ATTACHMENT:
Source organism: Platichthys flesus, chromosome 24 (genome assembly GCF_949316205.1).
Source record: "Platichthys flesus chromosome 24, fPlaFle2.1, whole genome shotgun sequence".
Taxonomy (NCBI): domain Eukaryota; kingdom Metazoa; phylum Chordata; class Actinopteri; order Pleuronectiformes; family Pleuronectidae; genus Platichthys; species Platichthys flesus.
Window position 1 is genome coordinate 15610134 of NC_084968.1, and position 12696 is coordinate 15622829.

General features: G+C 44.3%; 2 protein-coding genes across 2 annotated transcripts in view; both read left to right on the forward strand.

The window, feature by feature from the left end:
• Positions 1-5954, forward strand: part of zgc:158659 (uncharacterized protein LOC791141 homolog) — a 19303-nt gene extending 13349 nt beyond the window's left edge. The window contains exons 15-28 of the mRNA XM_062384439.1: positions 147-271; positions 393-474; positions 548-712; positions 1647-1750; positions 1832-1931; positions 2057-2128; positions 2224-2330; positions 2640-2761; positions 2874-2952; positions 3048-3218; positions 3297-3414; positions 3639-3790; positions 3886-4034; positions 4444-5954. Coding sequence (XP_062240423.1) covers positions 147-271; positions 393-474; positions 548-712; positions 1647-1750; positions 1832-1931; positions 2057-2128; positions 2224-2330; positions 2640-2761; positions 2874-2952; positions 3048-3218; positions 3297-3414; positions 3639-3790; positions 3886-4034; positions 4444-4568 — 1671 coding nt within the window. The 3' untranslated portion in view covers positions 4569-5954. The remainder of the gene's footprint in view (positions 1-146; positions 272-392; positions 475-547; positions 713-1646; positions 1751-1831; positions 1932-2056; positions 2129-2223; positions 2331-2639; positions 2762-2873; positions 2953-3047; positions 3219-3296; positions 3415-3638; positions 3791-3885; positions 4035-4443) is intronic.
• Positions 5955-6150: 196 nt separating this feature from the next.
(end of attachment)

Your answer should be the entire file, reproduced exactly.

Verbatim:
Source organism: Platichthys flesus, chromosome 24 (genome assembly GCF_949316205.1).
Source record: "Platichthys flesus chromosome 24, fPlaFle2.1, whole genome shotgun sequence".
Taxonomy (NCBI): domain Eukaryota; kingdom Metazoa; phylum Chordata; class Actinopteri; order Pleuronectiformes; family Pleuronectidae; genus Platichthys; species Platichthys flesus.
Window position 1 is genome coordinate 15610134 of NC_084968.1, and position 12696 is coordinate 15622829.

General features: G+C 44.3%; 2 protein-coding genes across 2 annotated transcripts in view; both read left to right on the forward strand.

The window, feature by feature from the left end:
• Positions 1-5954, forward strand: part of zgc:158659 (uncharacterized protein LOC791141 homolog) — a 19303-nt gene extending 13349 nt beyond the window's left edge. The window contains exons 15-28 of the mRNA XM_062384439.1: positions 147-271; positions 393-474; positions 548-712; positions 1647-1750; positions 1832-1931; positions 2057-2128; positions 2224-2330; positions 2640-2761; positions 2874-2952; positions 3048-3218; positions 3297-3414; positions 3639-3790; positions 3886-4034; positions 4444-5954. Coding sequence (XP_062240423.1) covers positions 147-271; positions 393-474; positions 548-712; positions 1647-1750; positions 1832-1931; positions 2057-2128; positions 2224-2330; positions 2640-2761; positions 2874-2952; positions 3048-3218; positions 3297-3414; positions 3639-3790; positions 3886-4034; positions 4444-4568 — 1671 coding nt within the window. The 3' untranslated portion in view covers positions 4569-5954. The remainder of the gene's footprint in view (positions 1-146; positions 272-392; positions 475-547; positions 713-1646; positions 1751-1831; positions 1932-2056; positions 2129-2223; positions 2331-2639; positions 2762-2873; positions 2953-3047; positions 3219-3296; positions 3415-3638; positions 3791-3885; positions 4035-4443) is intronic.
• Positions 5955-6150: 196 nt separating this feature from the next.